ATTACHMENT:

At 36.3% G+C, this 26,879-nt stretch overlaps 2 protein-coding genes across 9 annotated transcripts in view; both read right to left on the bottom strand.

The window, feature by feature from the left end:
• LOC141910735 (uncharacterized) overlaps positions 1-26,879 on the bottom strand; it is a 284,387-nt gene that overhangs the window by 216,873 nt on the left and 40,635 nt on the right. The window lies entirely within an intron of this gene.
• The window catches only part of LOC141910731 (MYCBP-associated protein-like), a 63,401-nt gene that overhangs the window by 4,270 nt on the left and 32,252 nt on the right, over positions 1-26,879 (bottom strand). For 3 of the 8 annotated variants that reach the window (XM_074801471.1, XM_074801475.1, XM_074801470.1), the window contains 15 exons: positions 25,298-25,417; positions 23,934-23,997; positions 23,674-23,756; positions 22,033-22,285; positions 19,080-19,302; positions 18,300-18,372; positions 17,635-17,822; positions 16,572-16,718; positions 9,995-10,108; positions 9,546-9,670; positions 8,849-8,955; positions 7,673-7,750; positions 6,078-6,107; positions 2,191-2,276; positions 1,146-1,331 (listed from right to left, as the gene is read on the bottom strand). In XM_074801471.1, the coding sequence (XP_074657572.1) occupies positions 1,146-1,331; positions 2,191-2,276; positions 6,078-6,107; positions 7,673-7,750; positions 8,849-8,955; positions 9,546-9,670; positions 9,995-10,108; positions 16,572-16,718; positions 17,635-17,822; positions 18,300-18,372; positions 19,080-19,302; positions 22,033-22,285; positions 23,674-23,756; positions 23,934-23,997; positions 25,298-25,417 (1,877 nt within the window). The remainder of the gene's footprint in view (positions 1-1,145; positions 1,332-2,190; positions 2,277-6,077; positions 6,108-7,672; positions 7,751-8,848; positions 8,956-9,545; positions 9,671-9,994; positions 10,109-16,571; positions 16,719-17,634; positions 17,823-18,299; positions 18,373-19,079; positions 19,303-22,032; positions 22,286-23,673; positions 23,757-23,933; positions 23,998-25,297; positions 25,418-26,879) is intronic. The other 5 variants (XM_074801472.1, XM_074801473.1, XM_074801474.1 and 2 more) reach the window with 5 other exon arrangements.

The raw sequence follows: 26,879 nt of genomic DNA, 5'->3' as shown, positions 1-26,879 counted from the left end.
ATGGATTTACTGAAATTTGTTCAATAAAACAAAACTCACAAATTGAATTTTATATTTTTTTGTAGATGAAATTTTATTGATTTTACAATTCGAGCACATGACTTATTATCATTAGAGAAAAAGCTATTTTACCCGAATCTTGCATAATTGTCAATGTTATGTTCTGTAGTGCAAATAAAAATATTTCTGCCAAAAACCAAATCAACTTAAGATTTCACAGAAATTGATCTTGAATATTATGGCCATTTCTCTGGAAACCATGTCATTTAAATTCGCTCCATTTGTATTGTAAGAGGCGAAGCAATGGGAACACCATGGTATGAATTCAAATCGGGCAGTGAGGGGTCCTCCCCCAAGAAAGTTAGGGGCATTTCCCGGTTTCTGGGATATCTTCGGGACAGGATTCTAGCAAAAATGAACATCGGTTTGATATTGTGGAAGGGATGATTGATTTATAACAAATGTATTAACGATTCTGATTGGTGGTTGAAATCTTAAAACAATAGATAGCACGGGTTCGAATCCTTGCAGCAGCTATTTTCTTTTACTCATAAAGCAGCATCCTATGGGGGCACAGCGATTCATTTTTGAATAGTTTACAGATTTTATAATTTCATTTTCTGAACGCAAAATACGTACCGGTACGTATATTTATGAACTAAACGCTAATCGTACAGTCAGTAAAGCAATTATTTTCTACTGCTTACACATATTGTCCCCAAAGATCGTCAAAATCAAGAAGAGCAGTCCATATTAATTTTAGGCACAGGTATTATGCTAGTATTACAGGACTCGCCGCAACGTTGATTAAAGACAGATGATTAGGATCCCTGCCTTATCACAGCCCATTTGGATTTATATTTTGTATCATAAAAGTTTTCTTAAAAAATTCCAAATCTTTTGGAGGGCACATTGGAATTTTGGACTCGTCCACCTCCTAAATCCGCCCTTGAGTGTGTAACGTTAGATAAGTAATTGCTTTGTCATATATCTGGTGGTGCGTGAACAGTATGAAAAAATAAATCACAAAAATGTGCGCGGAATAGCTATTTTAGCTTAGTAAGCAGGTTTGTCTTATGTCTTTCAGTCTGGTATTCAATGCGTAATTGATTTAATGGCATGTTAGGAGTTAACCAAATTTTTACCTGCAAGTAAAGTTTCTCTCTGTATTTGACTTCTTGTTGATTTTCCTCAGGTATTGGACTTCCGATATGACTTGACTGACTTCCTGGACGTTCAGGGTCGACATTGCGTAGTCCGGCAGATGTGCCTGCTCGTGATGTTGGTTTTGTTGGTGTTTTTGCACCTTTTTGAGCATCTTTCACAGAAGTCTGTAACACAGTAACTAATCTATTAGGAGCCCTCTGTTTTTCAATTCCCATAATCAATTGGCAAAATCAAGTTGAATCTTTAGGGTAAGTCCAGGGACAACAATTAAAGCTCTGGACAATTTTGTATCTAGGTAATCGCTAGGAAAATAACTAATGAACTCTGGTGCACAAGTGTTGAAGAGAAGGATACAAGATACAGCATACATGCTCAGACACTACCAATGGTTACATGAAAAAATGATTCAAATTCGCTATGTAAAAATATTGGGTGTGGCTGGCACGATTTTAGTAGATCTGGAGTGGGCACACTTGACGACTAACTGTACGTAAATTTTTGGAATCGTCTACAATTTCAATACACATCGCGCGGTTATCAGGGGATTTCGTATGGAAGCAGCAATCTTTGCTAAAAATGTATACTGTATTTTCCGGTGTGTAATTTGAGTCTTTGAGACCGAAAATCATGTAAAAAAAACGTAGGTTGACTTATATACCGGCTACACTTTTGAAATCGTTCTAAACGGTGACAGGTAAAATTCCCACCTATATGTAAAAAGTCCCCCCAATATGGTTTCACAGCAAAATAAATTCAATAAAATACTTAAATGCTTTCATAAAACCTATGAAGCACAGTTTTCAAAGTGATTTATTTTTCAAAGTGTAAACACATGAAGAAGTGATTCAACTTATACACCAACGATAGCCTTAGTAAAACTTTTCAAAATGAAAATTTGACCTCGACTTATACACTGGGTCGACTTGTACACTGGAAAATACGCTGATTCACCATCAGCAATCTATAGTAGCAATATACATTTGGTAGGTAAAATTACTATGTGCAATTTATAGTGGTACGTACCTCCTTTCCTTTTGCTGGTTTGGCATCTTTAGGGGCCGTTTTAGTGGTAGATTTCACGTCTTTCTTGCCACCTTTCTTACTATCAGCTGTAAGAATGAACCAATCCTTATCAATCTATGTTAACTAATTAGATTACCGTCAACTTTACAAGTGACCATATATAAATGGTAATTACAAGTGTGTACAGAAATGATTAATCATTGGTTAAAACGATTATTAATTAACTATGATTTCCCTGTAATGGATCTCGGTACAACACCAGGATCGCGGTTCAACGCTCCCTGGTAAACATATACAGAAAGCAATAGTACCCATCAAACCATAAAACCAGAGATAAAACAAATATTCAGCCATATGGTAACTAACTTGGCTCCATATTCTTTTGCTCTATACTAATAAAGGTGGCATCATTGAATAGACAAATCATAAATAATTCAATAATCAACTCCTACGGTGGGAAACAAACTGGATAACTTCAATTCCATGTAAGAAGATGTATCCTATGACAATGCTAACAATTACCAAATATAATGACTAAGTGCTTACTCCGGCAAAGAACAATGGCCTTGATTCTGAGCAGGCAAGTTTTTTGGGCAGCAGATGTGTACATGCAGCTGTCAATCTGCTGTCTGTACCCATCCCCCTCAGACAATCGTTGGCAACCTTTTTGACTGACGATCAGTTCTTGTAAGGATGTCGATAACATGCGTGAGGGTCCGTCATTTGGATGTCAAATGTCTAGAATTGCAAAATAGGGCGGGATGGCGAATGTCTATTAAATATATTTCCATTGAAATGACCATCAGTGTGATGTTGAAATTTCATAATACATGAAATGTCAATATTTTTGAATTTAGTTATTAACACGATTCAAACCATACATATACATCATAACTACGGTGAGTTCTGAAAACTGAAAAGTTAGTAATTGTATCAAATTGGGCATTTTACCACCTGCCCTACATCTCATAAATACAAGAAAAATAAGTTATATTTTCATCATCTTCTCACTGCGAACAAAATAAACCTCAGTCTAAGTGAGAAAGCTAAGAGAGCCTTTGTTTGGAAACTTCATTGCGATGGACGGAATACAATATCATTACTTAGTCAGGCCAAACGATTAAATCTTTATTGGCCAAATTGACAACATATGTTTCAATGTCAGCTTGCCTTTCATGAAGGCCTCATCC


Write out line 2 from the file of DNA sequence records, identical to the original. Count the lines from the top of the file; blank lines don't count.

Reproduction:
The window, feature by feature from the left end: